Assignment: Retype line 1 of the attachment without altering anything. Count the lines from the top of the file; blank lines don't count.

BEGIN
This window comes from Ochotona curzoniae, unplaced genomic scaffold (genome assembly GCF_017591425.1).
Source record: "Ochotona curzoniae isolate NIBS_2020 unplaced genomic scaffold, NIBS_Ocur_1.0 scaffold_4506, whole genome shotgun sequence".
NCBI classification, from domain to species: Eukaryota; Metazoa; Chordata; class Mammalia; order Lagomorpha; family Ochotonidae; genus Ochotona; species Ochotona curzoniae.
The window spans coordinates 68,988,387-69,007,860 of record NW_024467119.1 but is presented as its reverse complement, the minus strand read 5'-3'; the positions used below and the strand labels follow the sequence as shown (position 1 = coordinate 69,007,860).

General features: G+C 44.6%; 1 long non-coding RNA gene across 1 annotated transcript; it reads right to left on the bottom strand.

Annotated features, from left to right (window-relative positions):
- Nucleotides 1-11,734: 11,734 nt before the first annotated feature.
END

This window comes from Ochotona curzoniae, unplaced genomic scaffold (genome assembly GCF_017591425.1).